9        On March 28, 2007, Hoeft, pro se, filed a motion seeking an order for restitution.  According to Hoeft, an attorney had inquired on his behalf concerning restitution sometime in 2005.  Hoeft was told that the State had made a mistake regarding restitution and that there was nothing that could be done to rectify the matter.  Hoeft claimed that he himself did not know at the time how to address the situation and only learned how to do so after he had personally started to research the law and after a friend had helped him.  The trial court denied Hoeft’s motion. 

10      On July 27, 2007, Hoeft, again pro se, moved for reconsideration.  In that motion, Hoeft alleged that his mother had gone to the office of the Victim Witness Program in the Racine County District Attorney’s Office long before Armstrong was sentenced, and that she had seen two date-stamped medical bills in the file.  Copies of those bills were attached to Hoeft’s motion.  The trial court granted the motion to reconsider, concluding that Hoeft should be given the opportunity to prove his claim. 

11      On July 2, 2008, the court commissioner held a restitution hearing.  Following the restitution hearing, the court commissioner concluded that Hoeft was entitled to restitution in the amount of $267,815.65.  The trial court consequently issued an amended judgment of conviction on July 31, 2008, that set restitution at that amount.  Armstrong filed a motion for reconsideration, which he later withdrew.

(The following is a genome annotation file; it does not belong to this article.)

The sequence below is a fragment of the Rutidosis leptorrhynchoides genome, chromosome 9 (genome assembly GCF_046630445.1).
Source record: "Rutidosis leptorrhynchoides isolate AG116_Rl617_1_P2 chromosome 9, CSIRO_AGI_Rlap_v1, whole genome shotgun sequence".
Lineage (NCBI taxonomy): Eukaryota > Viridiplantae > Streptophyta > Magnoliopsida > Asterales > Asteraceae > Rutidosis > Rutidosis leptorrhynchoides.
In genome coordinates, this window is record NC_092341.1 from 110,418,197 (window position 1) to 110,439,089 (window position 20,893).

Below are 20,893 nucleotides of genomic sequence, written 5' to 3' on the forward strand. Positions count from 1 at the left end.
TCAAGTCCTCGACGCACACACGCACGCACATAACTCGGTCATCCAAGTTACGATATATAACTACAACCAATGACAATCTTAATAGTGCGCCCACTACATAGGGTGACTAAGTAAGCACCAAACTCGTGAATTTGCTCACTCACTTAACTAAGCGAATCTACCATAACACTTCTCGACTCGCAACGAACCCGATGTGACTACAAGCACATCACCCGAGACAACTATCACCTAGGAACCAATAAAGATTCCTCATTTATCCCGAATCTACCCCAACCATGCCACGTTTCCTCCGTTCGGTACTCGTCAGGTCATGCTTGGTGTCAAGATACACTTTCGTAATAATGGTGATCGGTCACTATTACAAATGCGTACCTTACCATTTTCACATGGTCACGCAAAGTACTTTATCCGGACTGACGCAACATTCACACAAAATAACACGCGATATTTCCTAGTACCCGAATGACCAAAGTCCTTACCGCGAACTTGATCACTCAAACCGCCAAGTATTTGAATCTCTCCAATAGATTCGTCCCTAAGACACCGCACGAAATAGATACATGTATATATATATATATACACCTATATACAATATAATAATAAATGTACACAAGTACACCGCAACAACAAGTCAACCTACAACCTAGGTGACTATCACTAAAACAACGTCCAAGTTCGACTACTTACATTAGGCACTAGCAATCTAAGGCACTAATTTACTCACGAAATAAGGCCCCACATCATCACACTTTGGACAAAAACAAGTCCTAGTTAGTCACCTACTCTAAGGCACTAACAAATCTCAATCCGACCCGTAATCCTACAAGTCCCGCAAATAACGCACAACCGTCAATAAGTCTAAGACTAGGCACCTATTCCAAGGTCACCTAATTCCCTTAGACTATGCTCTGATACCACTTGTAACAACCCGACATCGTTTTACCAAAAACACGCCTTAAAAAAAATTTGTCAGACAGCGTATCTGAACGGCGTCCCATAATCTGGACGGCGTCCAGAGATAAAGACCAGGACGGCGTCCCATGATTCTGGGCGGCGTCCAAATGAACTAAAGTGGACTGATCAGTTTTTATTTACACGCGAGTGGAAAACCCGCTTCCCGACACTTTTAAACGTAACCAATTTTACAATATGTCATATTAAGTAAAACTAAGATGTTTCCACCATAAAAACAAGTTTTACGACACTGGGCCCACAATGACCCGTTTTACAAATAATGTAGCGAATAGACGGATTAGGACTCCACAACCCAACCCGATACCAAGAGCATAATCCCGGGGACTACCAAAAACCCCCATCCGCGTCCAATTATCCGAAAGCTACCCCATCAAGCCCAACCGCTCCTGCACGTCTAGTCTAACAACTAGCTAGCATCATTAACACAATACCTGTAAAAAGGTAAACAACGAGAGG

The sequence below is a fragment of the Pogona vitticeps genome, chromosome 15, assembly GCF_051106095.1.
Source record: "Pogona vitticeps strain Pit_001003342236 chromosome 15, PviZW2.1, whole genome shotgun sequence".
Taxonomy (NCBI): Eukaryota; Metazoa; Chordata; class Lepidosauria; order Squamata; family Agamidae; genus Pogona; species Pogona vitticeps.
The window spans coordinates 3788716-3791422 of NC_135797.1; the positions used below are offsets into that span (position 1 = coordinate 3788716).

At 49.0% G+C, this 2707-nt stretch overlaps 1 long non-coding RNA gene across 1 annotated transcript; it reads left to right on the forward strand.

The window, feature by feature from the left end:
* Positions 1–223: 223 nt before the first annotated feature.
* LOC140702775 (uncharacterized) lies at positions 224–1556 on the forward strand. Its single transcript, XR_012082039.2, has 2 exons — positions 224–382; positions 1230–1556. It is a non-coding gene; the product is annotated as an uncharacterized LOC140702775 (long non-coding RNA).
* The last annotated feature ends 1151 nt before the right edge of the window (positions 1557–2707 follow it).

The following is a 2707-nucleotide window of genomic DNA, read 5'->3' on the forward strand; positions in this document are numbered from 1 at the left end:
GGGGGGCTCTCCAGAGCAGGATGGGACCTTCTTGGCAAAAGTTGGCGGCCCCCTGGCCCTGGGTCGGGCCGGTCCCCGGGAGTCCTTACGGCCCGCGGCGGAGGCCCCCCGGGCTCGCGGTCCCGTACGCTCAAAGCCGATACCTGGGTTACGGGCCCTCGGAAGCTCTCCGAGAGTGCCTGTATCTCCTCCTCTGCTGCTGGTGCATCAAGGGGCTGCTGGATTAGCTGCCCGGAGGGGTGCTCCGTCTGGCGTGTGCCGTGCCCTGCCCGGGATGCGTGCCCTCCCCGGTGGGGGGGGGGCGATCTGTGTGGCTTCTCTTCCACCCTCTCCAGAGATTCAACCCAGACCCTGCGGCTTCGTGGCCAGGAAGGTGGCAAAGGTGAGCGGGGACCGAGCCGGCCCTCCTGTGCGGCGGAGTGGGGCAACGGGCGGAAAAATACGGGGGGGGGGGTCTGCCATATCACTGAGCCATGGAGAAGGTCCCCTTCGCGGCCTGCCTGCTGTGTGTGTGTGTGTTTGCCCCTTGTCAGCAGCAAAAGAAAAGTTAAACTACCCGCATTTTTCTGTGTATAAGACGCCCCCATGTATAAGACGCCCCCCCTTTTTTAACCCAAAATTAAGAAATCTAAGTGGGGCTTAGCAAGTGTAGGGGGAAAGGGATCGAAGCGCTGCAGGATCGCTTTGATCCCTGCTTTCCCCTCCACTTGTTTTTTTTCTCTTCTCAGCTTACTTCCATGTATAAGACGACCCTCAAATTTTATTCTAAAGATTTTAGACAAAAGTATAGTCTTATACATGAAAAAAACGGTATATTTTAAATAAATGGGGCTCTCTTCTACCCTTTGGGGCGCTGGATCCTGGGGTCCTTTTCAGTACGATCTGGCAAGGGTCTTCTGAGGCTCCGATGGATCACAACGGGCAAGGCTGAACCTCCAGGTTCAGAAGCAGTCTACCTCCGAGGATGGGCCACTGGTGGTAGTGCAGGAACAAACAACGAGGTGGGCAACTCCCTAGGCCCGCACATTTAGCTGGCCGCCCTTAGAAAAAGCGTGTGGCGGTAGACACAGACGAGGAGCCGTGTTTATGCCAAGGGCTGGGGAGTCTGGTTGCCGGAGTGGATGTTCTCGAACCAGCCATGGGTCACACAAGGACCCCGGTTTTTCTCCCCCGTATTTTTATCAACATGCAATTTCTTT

12      Armstrong subsequently filed a Wis. Stat. § 809.30 postconviction motion seeking to vacate, or, in the alternative, reduce the restitution award.  The trial court granted the motion in part and denied it in part, ultimately reducing the amount of restitution by $5396.87 on the ground the Hoeft failed to meet his burden of proof as to that amount. 

13      Armstrong appealed the trial court’s decision.  Appellate counsel filed a no-merit report, but this court rejected it.  Armstrong now appeals. 


14      Armstrong’s sole argument on appeal is that the restitution award violated his right to be free from double jeopardy.  See State v. Greene, 2008 WI App 100, ¶15, 313 Wis. 2d 211, 756 N.W.2d 411 (“The Double Jeopardy Clause of the Fifth Amendment to the United States Constitution and Article I, § 8 of the Wisconsin Constitution protect individuals from being subjected to … multiple punishments for the same offense.”); State v. Ziegler, 2005 WI App 69, ¶19, 280 Wis. 2d 860, 695 N.W.2d 895 (double jeopardy protection applies to restitution orders).  This is an issue we review de novo.  See Greene, 313 Wis. 2d 211, ¶14.